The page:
It should come as no surprise that the radical Shiite cleric Moqtada al-Sadr is gaining supporters by the thousands. The Pentagon estimates that his core supporters number between 500-600 men, but reporters in Baghdad, Najaf, and Kerbala number his militia members well into the thousands and say that busloads and truckloads of young Iraqi men are arriving at his militia headquarters every day to volunteer to fight the Great Satan.
What lit the flame of jihad among the Shiite majority who were initially tolerant (if not exactly supportive) of the US invasion of Iraq? As usual, it was the indiscriminate slaughter of civilians. When the US clamped down on al-Hawza, al-Sadr’s newspaper, and his supporters turned out to protest in the streets of Baghdad, “our boys and girls” in Iraq mowed down 69 civilians with lethal weapons fire from helicopter gunships, and managed to wound another 200-300 more unarmed demonstrators. Then came the strangulation and bombardment of Fallujah, where Reuters reporters and Arab-language TV stations have filmed the bodies of hundreds of dead women and children, who make up nearly 90% of the 600 casualties so far, according to the director of Fallujah’s main hospital. And he’s just counting those who could make it to the hospital–many families are burying their dead in their back yards, because they’re too scared to risk carrying them through the streets to the local soccer stadium, which has to serve as a mass grave because US Marines have cut off access to the cemeteries on the edge of town.
The motto of the Bush administration should be “win enemies and influence people…to hate our guts.” Europe, Asia, Russia, China, and the entire Middle East is aghast at the US military’s appalling use of collective punishment against the city of Fallujah. In Baghdad, convoys of trucks have carried humanitarian aid from both Sunni and Shiite communities to beleaguered Fallujah residents, and relied on mass demonstrations by nearby villagers to make an opening in the US blockade for the trucks to pass through. The Jordanian government has set up a makeshift hospital near Fallujah and has sent humanitarian aid to its suffering citizens. Aid is arriving from Saudi Arabia, Kuwait, and other nations. Even the trained puppets who sit on the US-appointed Iraqi Governing Council have called for a halt to the Fallujah operation, and one of them has “suspended” his membership in the council in protest. And, most disturbingly, several reporters have seen young Shiite men sneaking past the US Marine blockade into Fallujah to join the Sunni insurgents. This is not the War Against Terrorism. It’s the War to Create Terrorism.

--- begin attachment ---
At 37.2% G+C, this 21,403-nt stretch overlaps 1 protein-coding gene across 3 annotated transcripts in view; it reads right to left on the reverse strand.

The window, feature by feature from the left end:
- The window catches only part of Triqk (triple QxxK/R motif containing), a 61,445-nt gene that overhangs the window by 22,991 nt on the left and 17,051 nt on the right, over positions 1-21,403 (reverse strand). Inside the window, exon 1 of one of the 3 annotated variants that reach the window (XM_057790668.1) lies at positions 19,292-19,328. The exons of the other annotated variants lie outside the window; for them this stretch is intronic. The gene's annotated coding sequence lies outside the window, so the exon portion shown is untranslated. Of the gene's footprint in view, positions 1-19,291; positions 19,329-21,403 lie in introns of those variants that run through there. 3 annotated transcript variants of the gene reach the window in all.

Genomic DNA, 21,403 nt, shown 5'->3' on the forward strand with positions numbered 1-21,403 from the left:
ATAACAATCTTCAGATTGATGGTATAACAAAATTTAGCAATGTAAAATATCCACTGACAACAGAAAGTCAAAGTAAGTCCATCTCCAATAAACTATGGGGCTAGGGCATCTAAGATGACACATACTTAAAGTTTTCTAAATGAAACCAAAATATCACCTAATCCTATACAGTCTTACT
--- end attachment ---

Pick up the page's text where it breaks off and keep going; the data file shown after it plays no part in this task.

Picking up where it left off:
All of this is, of course, wreaking havoc with US plans to turn over power to the Iraqi Governing Council on June 30th. For one thing, the UN and the majority of Iraqis–most particularly the moderate Shiites, as represented by Ayatollah Ali al-Sistani–won’t accept the pitiful Governing Council as an interim government. Acknowledging this, Paul Bremer has begun the search for a new dictator for Iraq–oh, excuse me, “an appointed Prime Minister.” (Same thing, in my book.) Now, Pentagon analysts have admitted that the new dictator won’t even have control over Iraqi troops on July 1. This is because the new Iraqi police and paramilitary forces have refused to take part in the Fallujah massacre. In addition, a number of Iraqi police units turned over their police stations to al-Sadr’s militias in Baghdad, Najaf, Kufa, Kerbala, Amarah, Basra, and Nasiriyah. The radical cleric’s followers confiscated weapons, ammunition, bulletproof vests, jeeps, and police uniforms.
In the future, it’s going to be very, very difficult to tell who’s a friend and who’s an enemy. And, with more US troops headed over to Iraq soon, it’s going to be US troops who’ll have to make that decision. Quagmire? Yes, but “Nightmare” may be a better word.
I heard from a colleague at work that one of her nephews has just returned from a tour of duty in Iraq. I asked her what he’d said about his time over there. She told me that he was relieved to be home and that he felt lucky to have made it out alive. Just in the past month, the situation had grown so scary that he had found it hard to sleep, and he was still having trouble adjusting. Improvised explosive devices, insurgents wearing Iraqi police uniforms, buddies killed in ambushes, every civilian with a cell phone a potential enemy (cell phones are often used by the insurgents to trigger roadside bombs), Islamic terrorists driving truck bombs–all these things and more still keep him awake. It’s a far cry from Army and Marine recruiting ads that promised to show him the world and give him money for college. They never mentioned that he could lose a limb or die in his sleep from a mortar attack. They never boasted that he’d have to scrounge up metal plates to weld to his Humvee. The Few, the Proud, the Sitting Ducks. If I were Mother Nature, I’d send them on a winged migration. Home.